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PepsiCo, the world’s second largest food and beverage company, today committed to take steps to stop land grabs from happening in its supply chain.
Campaign actions by hundreds of thousands of people in the past 12 months have swayed nine of the world’s ten biggest food and beverage companies to improve their social and environmental policies
If Europe were to rule out its support of biofuels by 2020, the region could lower its net imports of grain and oilseeds by up to 27 million tons, remarkably reducing its dependence on foreign goods. Global food prices could also drop significantly.
We have said we stand in solidarity with the millions impacted by Typhoon Haiyan, and with all climate impacted people. Our solidarity compels us to tell the truth about COP 19 and to voluntarily withdraw from the Warsaw climate talks.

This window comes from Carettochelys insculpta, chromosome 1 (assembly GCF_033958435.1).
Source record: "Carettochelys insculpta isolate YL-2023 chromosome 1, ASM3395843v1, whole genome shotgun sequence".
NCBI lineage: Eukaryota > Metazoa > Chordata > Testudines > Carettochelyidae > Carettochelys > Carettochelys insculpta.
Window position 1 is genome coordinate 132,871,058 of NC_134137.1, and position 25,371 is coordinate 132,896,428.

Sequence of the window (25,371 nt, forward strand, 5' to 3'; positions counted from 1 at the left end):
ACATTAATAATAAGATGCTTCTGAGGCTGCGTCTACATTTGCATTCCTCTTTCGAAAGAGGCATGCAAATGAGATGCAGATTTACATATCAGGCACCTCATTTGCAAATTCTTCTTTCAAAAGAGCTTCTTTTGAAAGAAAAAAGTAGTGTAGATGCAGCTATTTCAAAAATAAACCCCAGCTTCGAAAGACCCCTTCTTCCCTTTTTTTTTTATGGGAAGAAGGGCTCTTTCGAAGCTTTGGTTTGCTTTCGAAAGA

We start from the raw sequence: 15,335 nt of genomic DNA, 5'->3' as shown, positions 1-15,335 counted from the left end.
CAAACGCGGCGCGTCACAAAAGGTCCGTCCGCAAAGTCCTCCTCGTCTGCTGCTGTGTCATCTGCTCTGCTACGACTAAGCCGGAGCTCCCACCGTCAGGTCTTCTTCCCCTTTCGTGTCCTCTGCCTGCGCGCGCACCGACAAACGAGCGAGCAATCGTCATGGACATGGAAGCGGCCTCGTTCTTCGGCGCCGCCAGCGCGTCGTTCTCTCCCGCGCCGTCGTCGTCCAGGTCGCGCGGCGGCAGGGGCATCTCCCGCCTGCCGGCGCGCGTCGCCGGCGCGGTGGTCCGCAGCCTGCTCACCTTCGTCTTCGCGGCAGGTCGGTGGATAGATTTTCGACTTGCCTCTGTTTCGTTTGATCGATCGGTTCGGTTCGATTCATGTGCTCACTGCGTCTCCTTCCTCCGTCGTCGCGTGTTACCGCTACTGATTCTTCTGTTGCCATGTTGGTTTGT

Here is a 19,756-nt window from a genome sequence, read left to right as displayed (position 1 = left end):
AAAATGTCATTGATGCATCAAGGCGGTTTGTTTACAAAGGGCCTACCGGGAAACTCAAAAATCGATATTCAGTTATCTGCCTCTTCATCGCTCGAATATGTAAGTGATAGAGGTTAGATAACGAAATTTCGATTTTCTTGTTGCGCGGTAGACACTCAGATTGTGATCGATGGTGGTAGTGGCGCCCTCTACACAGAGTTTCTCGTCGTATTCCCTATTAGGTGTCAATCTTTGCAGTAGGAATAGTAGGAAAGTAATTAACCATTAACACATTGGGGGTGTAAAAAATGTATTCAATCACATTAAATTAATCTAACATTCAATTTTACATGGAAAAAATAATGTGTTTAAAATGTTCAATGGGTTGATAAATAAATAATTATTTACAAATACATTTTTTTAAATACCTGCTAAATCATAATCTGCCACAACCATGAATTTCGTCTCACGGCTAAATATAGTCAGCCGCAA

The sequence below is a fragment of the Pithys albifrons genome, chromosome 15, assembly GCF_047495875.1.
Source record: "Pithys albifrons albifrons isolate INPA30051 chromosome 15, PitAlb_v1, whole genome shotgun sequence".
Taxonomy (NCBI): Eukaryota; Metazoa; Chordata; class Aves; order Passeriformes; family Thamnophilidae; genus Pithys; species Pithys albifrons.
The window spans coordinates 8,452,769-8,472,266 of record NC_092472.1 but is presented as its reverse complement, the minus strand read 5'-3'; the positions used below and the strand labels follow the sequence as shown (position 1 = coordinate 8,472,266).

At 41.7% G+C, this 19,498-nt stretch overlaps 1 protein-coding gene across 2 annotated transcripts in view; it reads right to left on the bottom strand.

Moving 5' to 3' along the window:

As the COP19 climate talks start, poor countries are being left with little idea about what money is available to help them cope with climate change because of murky accounting and a lack of transparency by rich countries.
The Coca-Cola Company today committed to take steps to stop land grabs from happening in its supply chain after more than 225,000 people signed petitions and took action as part of Oxfam’s campaign to urge food and beverage companies to respect community land rights.
The Federal Public Ministry will launch an investigation into delays in resolving one of the cases highlighted in the recent Oxfam report "Nothing sweet about it."
Despite overwhelming evidence about the negative link between biofuels and food security, countries refused to take action on policies fueling land grabs, prices spikes and hunger.